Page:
The four heads to me represent the kings of the different species. The wheels full of eyes: eyes represent knowledge and understanding. The wheels are the wheels of justice forever turning round as eternal justice of God is. At one point a cherubim reaches in to the coals and cast them down to the ground as a type of the judgments of God. The four heads: later, Eusebius will use the four heads to identify four gospels but this has possibly more to do with his attempt to restrict the canon of scripture than any real symbolic meaning. And electricity, as you put it, under the throne is God showing his dominion over the elements. When it moved it was not moved by the wheels but by God’s spirit; it moved at his will in any direction. Ezekiel was to be called “the son of man” as he would be a representative of mankind—son of man or ben ‘adam, son of Adam.

    I’ve never put any thing on the Net before, my spelling and grammar let me down. But I enjoyed your comments on Ezekiel. I don’t think there’s a spaceship analogy, just God bringing the elements of his work to tell his people he has not given up on them even if they have given up on him.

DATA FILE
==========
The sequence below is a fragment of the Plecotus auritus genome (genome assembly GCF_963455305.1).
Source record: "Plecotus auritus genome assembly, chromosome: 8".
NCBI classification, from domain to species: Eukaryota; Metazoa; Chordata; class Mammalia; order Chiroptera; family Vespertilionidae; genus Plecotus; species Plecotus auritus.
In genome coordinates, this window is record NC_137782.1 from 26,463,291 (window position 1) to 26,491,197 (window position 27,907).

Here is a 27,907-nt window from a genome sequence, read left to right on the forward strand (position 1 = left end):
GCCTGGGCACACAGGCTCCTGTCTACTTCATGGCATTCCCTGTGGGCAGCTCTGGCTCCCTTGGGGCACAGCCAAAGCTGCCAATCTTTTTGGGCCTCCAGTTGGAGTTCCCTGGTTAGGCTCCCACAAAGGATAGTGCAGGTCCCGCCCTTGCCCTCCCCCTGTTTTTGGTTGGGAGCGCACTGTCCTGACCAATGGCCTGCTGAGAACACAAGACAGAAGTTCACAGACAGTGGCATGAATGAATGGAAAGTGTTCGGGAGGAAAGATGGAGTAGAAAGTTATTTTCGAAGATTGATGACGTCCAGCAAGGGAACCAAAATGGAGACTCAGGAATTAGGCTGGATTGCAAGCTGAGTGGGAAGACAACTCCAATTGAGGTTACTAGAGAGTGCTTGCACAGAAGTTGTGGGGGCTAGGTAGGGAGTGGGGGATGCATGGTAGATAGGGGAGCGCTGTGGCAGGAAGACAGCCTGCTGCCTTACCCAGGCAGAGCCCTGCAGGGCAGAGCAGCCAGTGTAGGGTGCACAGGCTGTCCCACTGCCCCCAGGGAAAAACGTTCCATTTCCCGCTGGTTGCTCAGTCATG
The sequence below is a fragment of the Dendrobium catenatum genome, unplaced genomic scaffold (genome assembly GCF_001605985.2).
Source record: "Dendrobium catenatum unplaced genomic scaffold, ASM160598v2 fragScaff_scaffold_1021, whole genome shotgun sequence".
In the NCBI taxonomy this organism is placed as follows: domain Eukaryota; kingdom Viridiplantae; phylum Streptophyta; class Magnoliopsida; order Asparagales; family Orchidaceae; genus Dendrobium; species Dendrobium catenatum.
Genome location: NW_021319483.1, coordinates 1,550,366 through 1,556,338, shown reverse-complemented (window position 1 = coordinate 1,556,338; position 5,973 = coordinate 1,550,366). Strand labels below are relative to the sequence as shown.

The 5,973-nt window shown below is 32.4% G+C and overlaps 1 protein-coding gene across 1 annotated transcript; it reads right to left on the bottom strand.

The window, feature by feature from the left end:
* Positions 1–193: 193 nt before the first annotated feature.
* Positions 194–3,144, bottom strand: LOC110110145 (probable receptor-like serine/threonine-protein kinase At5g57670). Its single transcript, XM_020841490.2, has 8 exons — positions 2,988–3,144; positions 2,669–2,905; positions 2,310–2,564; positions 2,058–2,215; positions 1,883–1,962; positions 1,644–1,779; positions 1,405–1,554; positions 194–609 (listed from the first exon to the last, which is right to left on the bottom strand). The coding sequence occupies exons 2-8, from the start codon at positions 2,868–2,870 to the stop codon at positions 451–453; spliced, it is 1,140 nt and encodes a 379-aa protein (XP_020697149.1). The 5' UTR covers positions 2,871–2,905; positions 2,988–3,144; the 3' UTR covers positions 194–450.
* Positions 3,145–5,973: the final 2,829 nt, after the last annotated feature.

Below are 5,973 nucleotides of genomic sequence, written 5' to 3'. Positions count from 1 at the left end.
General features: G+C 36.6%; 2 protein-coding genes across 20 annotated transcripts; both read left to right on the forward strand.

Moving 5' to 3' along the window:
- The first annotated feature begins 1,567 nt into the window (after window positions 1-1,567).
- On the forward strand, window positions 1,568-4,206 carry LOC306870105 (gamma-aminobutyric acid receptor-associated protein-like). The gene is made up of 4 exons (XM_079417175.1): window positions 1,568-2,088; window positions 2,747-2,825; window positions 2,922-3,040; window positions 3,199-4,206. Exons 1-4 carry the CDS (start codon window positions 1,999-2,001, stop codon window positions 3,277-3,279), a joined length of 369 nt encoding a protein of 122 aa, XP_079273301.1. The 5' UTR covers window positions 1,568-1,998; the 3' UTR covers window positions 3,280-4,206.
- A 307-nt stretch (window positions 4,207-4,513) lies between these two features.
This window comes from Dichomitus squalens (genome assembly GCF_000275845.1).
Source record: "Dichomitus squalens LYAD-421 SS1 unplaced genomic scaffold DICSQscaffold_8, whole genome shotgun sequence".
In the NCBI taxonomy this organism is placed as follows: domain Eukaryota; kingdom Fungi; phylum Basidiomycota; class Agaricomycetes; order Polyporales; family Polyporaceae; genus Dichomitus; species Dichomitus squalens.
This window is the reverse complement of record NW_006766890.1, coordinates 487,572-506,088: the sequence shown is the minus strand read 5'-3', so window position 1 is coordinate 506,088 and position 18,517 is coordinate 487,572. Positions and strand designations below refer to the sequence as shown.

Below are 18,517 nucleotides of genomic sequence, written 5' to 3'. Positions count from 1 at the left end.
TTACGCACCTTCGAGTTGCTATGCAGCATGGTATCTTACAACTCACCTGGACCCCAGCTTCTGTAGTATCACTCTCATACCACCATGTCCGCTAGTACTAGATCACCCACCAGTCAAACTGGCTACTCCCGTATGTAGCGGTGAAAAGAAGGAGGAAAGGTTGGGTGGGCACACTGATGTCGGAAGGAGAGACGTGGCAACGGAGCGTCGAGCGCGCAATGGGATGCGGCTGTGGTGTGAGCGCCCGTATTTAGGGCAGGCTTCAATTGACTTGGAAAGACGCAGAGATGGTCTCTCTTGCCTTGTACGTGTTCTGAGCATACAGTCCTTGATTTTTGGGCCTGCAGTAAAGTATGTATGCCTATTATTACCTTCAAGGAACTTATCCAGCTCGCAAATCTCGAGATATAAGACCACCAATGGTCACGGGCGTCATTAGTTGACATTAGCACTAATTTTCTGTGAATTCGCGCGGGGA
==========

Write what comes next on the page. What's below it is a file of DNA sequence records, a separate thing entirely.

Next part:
6. Mark, thanks for your comments. I cleaned up your spelling and grammar a bit.

    We agree on some things, we disagree on a few others, but that’s not important. Your post was thoughtful, and I’m glad you contributed it.

  7. et bien ce qui me frappe est le lien avec les descriptions des dieux faits par les hindous… ces dieux à multiples têtes. Aussi les sumériens en droite ligne, les anunaki, dieux ayant des “casques d’aigles” pour voyager dans l’espace… étrangement nous pouvons comprendre pourquoi les amerindiens ont repris cette manière de coiffer les guerriers.Nous voyons aussi clairement pourquoi les dieux égyptiens ont des visages d’animaux: ce sont des casques qu’ils mettaient ensuite pour impressionner les humains sous le règne de Marduk-Ra qui les mystifia.

    “le livre perdu d’Enki” un JOYAU traduit par Zecharia Sitchin

    le livre que l’ange des eaux donne à manger à St.Jean lui donnant ses visions de la fin des temps avec cette notion d’Enki que le futur est dans le passé. Oui… s’il y a eu une calaité nucléaire au début de l’âge du bélier on peut comprendre pourquoi on a eu l’impression que toute l’histoire commençait à babylone.

    mais peut-être bien qu’il fallait attendre que l’humanité trouve elle-même les outils techniques pour comprendre ce texte. Car avant une ère de technologie avancée qui aurait pou comprendre des termes comme “missiles lancés” ou “place des chariots célestes” ou “liens terre-ciel” “arbre de vie” (ADN génétique)…